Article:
Cyber threats hit the headlines every day; however digital hazards are only part of the security landscape. In fact, for many organisations - physical rather than virtual security will remain the burning priority. Will Liu, Managing Director of TP-Link UK, explores the three key elements that companies must consider when implementing modern-day business surveillance systems. 1) Protecting more than premises Video surveillance systems are undoubtedly more important than ever before for a huge number of businesses across the full spectrum of public and private sector, manufacturing and service industries. One simple reason for this is the increased use of technology within those businesses. Offices, workshops, and other facilities house a significant amount of valuable and expensive equipment - from computers, and 3D printers to specialised machinery and equipment. As a result, workplaces are now a key target for thieves, and ensuring the protection of such valuable assets is a top priority. A sad reality is that some of those thieves will be employees themselves. Video surveillance system Of course, video surveillance is often deployed to combat that threat alone, but actually, its importance goes beyond theft protection. With opportunist thieves targeting asset-rich sites more regularly, the people who work at these sites are in greater danger too. Effective and efficient surveillance is imperative not just for physical asset protection, but also for the safety From this perspective, effective and efficient surveillance is imperative not just for physical asset protection, but also for the safety of colleagues as well. Organisations need to protect the people who work, learn or attend the premises. A video surveillance system is, therefore, a great starting point for companies looking to deter criminal activity. However, to be sure you put the right system in place to protect your hardware assets, your people, and the business itself, here are three key considerations that make for a successful deployment. 2) Fail to prepare, and then prepare to fail Planning is the key to success, and surveillance systems are no different. Decide in advance the scope of your desired solution. Each site is different and the reality is that every solution is different too. There is no ‘one-size-fits-all solution and only by investing time on the exact specification can you arrive at the most robust and optimal solution. For example, organisations need to consider all the deployment variables within the system’s environment. What is the balance between indoor and outdoor settings; how exposed to the elements are the outdoor cameras; what IP rating to the need? A discussion with a security installer will help identify the dangerous areas that need to be covered and the associated best sites for camera locations. Camera coverage After determining location and coverage angles, indoors and outdoors, the next step is to make sure the cameras specified are up to the job for each location. Do they have the right lens for the distance they are required to cover, for example? It is not as simple as specifying one type of camera and deploying it everywhere. Devices that can use multiple power sources, Direct Current, or Power over Ethernet well are far more versatile You have to consider technical aspects such as the required level of visual fidelity and whether you also need two-way audio at certain locations? Another simple consideration is how the devices are powered. Devices that can use multiple power sources, Direct Current or Power over Ethernet as well are far more versatile and reliable. Answers to these questions and a lot more need to be uncovered by an expert, to deliver a best-of-breed solution for the particular site. 3) Flexibility breeds resilience Understanding exactly what you need is the start. Ensuring you can install, operate and manage your video surveillance system is the next step. Solutions that are simple to install and easy to maintain will always be favoured - for example, cameras that have multiple sources of power can be vital for year-round reliability. Alongside the physical aspect of any installation, there is also the software element that needs to be considered. The last thing organisations need is a compatibility headache once all their cameras and monitoring stations are in place. Selecting cameras and equipment with the flexibility to support a variety of different operating systems and software is important not just for the days following the installation, but also to future-proof the solution against change. Easy does it Once the system is up and running, the real work of video surveillance begins. Therefore, any organisation considering deploying a system should look to pick one that makes the day-to-day operation as easy as possible to manage. And again - that is all about the set-up. Cameras can also provide alerts if they have been tampered with or their settings changed The most modern systems and technology can deliver surveillance systems that offer smarter detection, enhanced activity reporting so you learn more about your operations, and also make off-site, remote management easy to both implement and adjust as conditions change. For example, camera software that immediately notifies controllers when certain parameters are met - like motion detection that monitors a specific area for unauthorised access. Cameras can also provide alerts if they have been tampered with or their settings changed without proper authorisation. Remote management of HD footage What’s more, the days of poor quality or unreliable transfer of video are long gone. The high-quality HD footage can be captured, stored, and transferred across networks without any degradation, with hard drives or cloud-based systems able to keep hundreds of days of high-quality recordings for analysis of historical data. Finally, the best surveillance solutions also allow for secure remote management not just from a central control room, but also from personal devices and mobile apps. All this delivers ‘always-on’ security and peace of mind. The watchword in security Modern video surveillance takes organisational security to the next level. It protects physical assets, ensures workplace and workforce safety, and helps protect the operations, reputation, and profitability of a business. However, this is not just an ‘off-the-shelf purchase’. It requires proper planning in the form of site surveys, equipment and software specifications, as well as an understanding of operational demands and requirements. Investing time in planning will help businesses realise the best dividends in terms of protection. Ultimately, that means organisations should seek to collaborate with vendors who offer site surveys - they know their equipment best, your needs, and can work with you to create the perfect solution.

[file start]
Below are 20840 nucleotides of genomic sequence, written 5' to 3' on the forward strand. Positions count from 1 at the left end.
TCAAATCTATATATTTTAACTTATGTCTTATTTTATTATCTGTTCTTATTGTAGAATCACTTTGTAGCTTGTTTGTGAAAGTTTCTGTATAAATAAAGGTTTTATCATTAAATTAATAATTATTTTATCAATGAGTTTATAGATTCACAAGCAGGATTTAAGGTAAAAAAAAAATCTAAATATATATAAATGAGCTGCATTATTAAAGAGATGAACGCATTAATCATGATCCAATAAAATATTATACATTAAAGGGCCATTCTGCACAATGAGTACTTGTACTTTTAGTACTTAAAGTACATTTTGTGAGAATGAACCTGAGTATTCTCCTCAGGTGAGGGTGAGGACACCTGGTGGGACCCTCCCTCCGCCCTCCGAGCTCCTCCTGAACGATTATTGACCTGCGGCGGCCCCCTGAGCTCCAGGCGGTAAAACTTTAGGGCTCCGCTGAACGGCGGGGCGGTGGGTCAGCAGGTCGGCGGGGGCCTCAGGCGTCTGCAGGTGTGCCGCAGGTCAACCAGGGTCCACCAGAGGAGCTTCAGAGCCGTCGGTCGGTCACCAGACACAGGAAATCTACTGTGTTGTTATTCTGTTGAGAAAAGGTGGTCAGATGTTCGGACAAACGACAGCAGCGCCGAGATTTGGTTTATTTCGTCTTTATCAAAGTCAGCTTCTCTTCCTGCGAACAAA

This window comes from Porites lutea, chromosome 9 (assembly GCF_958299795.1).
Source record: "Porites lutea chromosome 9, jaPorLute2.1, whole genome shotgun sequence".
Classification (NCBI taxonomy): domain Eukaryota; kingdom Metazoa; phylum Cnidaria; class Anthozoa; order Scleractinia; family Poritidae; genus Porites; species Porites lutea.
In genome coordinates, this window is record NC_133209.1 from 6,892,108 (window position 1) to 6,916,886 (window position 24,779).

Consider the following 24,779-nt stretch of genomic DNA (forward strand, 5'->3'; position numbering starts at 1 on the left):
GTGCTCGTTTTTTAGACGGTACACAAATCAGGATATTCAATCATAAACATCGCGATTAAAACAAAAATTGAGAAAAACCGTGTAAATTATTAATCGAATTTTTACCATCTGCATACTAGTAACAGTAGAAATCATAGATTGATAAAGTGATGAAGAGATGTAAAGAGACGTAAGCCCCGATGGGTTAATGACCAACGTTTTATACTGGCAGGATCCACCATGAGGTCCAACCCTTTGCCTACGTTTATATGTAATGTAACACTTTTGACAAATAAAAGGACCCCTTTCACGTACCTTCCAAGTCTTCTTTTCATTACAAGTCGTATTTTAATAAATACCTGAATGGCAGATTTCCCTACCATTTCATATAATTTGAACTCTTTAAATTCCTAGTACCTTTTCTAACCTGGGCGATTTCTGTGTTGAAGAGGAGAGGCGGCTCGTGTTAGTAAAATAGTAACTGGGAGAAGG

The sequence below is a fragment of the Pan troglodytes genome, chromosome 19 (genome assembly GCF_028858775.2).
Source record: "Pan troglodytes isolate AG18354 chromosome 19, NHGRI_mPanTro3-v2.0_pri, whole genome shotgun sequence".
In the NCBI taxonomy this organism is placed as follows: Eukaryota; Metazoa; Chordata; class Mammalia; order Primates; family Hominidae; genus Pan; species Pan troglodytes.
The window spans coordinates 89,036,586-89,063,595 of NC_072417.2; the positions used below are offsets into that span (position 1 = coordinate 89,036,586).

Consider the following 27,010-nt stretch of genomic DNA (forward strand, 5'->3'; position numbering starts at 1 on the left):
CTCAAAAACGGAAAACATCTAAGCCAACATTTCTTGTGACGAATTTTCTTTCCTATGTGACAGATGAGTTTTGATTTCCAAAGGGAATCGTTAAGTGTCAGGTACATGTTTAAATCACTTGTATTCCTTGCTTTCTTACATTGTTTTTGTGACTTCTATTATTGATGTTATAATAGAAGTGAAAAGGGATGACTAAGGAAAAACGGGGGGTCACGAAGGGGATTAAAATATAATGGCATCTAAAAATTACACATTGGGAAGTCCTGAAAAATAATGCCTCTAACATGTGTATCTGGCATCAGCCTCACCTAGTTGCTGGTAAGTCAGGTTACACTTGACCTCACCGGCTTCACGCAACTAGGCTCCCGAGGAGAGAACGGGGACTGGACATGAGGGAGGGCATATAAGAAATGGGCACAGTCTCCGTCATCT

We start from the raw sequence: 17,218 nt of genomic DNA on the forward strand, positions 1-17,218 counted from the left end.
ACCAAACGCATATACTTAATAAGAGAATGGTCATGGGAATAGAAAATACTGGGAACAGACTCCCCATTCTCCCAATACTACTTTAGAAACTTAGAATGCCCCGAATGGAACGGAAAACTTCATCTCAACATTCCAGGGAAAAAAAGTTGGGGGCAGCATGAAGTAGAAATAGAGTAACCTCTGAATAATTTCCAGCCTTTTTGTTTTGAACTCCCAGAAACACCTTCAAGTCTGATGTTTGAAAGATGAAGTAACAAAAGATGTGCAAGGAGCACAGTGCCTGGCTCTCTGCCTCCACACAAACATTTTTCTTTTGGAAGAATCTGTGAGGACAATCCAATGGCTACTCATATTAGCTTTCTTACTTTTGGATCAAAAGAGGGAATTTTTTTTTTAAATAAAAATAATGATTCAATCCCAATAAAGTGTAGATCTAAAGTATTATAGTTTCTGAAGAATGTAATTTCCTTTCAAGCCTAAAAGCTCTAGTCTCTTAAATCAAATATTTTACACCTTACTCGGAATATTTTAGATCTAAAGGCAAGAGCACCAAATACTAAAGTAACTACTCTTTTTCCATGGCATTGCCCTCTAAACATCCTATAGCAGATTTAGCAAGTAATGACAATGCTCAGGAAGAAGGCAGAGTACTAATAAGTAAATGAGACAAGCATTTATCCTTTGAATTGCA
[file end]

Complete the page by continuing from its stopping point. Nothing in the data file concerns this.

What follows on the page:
D-Tec's VSD and its FireVu IP based system allows 24-hour remote monitoring of incidents and faster fire-detectionNetworkable CCTV-based FireVu VSD (Video Smoke Detection) systems from D-Tec part of AD Group have been supplied and commissioned by BSS-ME, its partner in the Middle East, for five large (90 m (L) x 90m (H) x 33 m (W)) hangars at the Royal Maintenance complex at King Khalid International Airport 35 kilometres north of Riyadh, Saudi Arabia. This application further extends the growing installation base of VSD in the Middle East region.In terms of the final installation the CCTV based Video Smoke Detection solution adopted for the Royal Maintenance complex consists of eight cameras carefully positioned around each hangar with these in turn connected to two four channel FireVu systems, giving a total of 40 cameras and 10 FireVu units across the project.With regards to the actual selection process for D-Tec's Video Smoke Detection (VSD) at the Riyadh Airport project, according to Malcolm Gatenby, Sales Director at BSS-ME, it came into the picture at a relatively late stage: "Initially linear heat detection had been specified in the open roof void of the new hangars as the primary means of fire detection, however this decision changed in preference to the faster and potentially more reliable CCTV-based FireVu VSD system solution following a presentation by BSS-ME to the client, specialist fire and security contractor - Modern Building Est.(Riyadh), and the main contractor, Saudi Oger." D-Tec's VSD systems were deployed at 5 hangars at the Royal Maintenance complex at King Khalid International AirportThe decision to discard linear heat detection and ultimately move to Video Smoke Detection was driven, in part, by the significant installation savings which BSS-ME was able to demonstrate around 35% less than the original solution (if all the installation and fixing of linear cables is included). Crucially, by using the CCTV cameras specified for the project and being able to link-in to the IT network the VSD solution did not require extensive additional works or cabling.Another key advantage, highlighted by BSS-ME, was the proven speed of response offered by VSD which makes it so attractive for voluminous aircraft hangar projects. The detection of smoke at source which D-Tec's FireVu offers by applying sophisticated algorithms to CCTV images, so whether the camera is 10 or 100 metres away time to alarm is the same, is especially critical in a hangar given the high value of the aircraft that are maintained there.Commented Malcolm Gatenby: "In the case of Riyadh the large-scale hangars are designed to be able to house aircraft as large as the Boeing 747. The drawback with a linear heat cable being used in this case is that, realistically, temperatures would have to reach 75 degrees Centigrade on the roof before an alarm would be raised which, with factors such as stratification and temperature layering, can be minutes rather than seconds, with the consequences which flow from this in terms of whether an incident can be tackled before a fire has the chance to take hold. As a result, there were real concerns that if the project had moved forward with linear heat cables, in the event of fire, serious damage could,potentially, be caused to the parked aircraft by the time either the smoke or heat reached the detectors." The smoke testing was extremely successful and all parties were impressed with the speed of responseConstruction of the five new hangars at Riyadh started in June 2009 and was completed in April 2010. The commissioning and testing of the FireVu systems took place over a four-day period to ensure that the camera views in each hangar were optimised for the Video Smoke Detection's operation - leaving no critical gaps in coverage and training was also provided by BSS-ME for the client's personnel who would ultimately be controlling the user-friendly system. The smoke testing proved to be extremely successful and all the parties involved were impressed with the speed of response, typically in under 10 seconds, which was in line with expectations and the fact that no false alarms were generated by D-Tec's FireVu system.Undoubtedly, the number of VSD reference sites which now exist across the Middle East also helped to persuade the client to change to FireVu. Said Malcolm Gatenby: "From a BSS-ME perspective we have now provided D-Tec's VSD solutions for a number of landmark projects in the region, including the world's largest privately-owned aircraft hangar - the massive Royal Airwing Hangar complex at the Dubai International Airport in UAE and the Royal Hangar at Seeb International Airport, Oman.""In addition to the project at the Royal Maintenance complex at Riyadh, which has now been commissioned, FireVu Video Smoke Detection from D-Tec will soon be operational in a further three hangars in Saudi Arabia, this time at Jeddah Airport."